The stagecoach era ended in the 1830s, shortly after the railroad arrived. The Boston-Worcester Railroad began running on July 4, 1835, and within five or six years there was rail service to Springfield, Providence, Albany and New Haven. Mail delivery became a sizable budget item for the railroads.
Worcester was not much affected by the Pony Express, which in 1860-61 carried mail by horses in relays between St. Joseph, Mo., and California. The advertisement for riders was blunt: "Wanted: Young, skinny, wiry fellows not over 18. Must be expert riders willing to risk death daily. Orphans preferred."
The Pony Express cut the time of mail deliveries between Missouri and the West Coast from 20 days to about 10 days. It set a record in March 1861, when it carried President Abraham Lincoln's inaugural address in 7 days and 12 hours.
I do not know if any letter sent from Worcester ever was carried by the Pony Express, but I like to think so. It continued service until Oct. 24, 1861, when the transcontinental telegraph line went into operation.
By the middle of the 19th century, a system of "penny posts" was adopted. People who wanted mail delivered to their homes or businesses could have that done for a fee of one penny per item. One account says that before the advent of stamps, "the penny posts went about town in their antique chaises, carrying a box to contain the valuable mail, letters from business and from sweethearts to sweethearts." Free city delivery, with stamps on the envelopes, began in the late 1850s and became standard before the Civil War. But it was another 40 years before people in the hinterlands got the same service. Rural Free Delivery began in 1896 and soon became - and remains - wildly popular in the farming areas of the country.
Worcester in the mid-19th century was becoming a formidable center of industry, which meant vastly increased use of the mail. By 1900 the Worcester post office employed 41 clerks and 61 carriers. Postmaster J. Evarts Greene, who was appointed by President Benjamin Harrison in 1891, had a budget of $19,142 for hiring clerks and $26,892 for hiring carriers that year. By 1899, annual receipts were $225,004 and expenses were $205,006, leaving a surplus of $19,998 for the year. In May 1901, Mr. Greene petitioned Washington for four automobiles to help deliver packages.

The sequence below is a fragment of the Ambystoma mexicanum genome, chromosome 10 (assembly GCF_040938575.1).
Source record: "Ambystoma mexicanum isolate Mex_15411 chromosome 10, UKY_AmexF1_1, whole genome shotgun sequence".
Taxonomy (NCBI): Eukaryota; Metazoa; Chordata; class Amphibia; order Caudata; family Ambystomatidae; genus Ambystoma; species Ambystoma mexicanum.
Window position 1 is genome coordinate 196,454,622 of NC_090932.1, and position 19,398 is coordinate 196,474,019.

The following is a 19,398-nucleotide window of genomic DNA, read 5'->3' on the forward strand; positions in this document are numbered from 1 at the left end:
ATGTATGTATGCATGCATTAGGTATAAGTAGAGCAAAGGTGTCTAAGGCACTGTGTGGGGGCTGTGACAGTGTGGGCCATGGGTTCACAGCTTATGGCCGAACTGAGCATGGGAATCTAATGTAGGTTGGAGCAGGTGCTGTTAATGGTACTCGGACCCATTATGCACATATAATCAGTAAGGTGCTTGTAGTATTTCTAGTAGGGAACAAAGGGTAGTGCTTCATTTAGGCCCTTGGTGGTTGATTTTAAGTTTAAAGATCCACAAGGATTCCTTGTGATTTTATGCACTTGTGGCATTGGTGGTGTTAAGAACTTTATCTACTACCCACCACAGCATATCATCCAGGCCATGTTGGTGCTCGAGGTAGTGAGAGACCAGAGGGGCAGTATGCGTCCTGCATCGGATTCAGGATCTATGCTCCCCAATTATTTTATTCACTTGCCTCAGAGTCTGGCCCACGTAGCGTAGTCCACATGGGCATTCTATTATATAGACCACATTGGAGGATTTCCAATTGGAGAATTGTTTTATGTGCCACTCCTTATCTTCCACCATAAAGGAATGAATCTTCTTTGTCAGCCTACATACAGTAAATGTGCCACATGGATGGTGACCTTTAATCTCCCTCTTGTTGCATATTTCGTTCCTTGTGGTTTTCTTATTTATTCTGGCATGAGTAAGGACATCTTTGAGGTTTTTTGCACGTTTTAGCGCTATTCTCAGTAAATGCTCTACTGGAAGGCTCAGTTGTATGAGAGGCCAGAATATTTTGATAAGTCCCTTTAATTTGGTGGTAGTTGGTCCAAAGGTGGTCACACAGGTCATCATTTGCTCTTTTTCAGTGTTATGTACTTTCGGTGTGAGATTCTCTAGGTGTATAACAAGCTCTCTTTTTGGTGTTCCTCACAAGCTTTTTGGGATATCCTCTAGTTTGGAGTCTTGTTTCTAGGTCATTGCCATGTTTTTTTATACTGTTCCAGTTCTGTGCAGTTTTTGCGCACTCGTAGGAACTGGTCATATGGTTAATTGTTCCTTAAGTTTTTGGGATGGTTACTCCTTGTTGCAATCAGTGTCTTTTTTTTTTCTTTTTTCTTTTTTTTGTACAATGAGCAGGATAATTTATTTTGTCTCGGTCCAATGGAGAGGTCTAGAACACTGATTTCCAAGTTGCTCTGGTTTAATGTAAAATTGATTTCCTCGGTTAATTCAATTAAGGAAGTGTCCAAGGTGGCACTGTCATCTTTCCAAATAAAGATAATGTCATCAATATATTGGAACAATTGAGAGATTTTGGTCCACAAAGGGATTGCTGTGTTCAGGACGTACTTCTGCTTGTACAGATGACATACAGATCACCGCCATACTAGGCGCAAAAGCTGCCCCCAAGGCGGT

Also in 1901, the Worcester Post Office was notified that the 40-hour week would be in force, and that postmen would not work more than eight hours a day. The Evening Gazette headline read "Letter Carriers Have to Hustle," which implied that the postmen would be expected to deliver the same quota of mail as before, which may not have been what the union had in mind.
Many changes have come in the past two centuries, even in the past half-century. The towns - and many villages, such as Jefferson and Rochdale - have their own post offices. Older folks in Worcester can remember the main post office in the Federal Building at Franklin (now Federal) Square. For generations, that was the place to go to get stamps, mail letters and packages and get postal money orders.
Mr. Rossetti and his team of diligent workers are heirs to a lot of history. What would Worcester be - what would the nation be, even in this era of the Internet - without fast and reliable postal service?
Albert B. Southwick's column appears regularly in the Telegram & Gazette.
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|Publication:||Telegram & Gazette (Worcester, MA)|
|Date:||Aug 28, 2008|